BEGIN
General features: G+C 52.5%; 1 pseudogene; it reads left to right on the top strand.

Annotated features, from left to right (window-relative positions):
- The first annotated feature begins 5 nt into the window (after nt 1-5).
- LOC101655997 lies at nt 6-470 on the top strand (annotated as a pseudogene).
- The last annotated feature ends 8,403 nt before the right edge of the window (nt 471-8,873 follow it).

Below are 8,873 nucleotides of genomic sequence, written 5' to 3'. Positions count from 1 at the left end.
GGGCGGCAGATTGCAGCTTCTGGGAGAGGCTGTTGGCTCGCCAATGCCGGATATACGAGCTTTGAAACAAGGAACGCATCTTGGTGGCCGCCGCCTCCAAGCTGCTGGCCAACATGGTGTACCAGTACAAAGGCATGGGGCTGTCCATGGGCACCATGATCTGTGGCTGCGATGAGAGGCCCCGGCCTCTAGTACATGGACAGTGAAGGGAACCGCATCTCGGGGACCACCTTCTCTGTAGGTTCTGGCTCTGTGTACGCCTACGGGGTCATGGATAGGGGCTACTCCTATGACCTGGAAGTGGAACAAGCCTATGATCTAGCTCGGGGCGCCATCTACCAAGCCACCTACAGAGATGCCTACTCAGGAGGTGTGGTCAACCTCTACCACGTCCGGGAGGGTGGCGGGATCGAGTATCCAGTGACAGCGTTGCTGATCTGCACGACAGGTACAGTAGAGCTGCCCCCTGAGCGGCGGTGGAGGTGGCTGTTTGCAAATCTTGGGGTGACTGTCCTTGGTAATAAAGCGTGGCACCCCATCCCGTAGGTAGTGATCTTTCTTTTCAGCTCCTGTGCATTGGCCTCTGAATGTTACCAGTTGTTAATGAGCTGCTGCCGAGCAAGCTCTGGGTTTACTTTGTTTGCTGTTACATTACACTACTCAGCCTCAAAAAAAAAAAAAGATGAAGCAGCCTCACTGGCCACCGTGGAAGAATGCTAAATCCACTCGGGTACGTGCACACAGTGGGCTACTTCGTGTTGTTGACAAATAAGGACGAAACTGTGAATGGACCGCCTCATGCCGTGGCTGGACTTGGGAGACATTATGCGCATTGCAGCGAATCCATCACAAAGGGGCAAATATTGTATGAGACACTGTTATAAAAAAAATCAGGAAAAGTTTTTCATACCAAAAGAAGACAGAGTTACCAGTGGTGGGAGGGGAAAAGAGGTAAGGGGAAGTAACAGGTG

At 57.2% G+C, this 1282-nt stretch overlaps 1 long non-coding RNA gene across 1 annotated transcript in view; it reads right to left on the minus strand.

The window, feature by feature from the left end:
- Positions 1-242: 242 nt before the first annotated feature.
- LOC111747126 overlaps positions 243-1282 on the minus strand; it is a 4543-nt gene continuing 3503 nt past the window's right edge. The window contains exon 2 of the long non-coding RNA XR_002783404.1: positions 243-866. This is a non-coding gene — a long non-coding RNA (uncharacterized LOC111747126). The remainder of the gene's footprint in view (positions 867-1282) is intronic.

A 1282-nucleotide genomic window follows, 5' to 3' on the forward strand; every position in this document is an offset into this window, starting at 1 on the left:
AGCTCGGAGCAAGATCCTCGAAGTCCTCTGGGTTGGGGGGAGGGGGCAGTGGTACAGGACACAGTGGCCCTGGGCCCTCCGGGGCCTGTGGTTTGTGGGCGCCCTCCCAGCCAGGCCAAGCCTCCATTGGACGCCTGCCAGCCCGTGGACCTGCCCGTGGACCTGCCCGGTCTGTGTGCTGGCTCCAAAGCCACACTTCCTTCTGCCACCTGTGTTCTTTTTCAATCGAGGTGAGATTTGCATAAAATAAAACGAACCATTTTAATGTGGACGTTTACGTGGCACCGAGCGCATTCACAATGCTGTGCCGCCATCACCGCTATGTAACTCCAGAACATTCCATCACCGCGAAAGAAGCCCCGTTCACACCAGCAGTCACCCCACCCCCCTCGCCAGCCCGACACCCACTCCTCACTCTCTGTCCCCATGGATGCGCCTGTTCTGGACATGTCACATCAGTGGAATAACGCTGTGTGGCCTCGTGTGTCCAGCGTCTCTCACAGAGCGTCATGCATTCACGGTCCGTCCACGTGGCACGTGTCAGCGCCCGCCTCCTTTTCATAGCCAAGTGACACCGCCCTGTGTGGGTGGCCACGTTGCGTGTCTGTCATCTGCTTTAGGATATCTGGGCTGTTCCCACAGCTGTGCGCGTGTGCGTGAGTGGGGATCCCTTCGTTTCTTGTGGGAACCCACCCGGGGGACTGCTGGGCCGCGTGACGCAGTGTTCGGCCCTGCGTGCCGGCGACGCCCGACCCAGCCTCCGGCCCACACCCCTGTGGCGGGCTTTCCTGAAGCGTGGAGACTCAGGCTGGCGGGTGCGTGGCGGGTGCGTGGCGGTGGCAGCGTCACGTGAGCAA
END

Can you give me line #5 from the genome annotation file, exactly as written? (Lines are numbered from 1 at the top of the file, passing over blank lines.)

- The last annotated feature ends 8,403 nt before the right edge of the window (nt 471-8,873 follow it).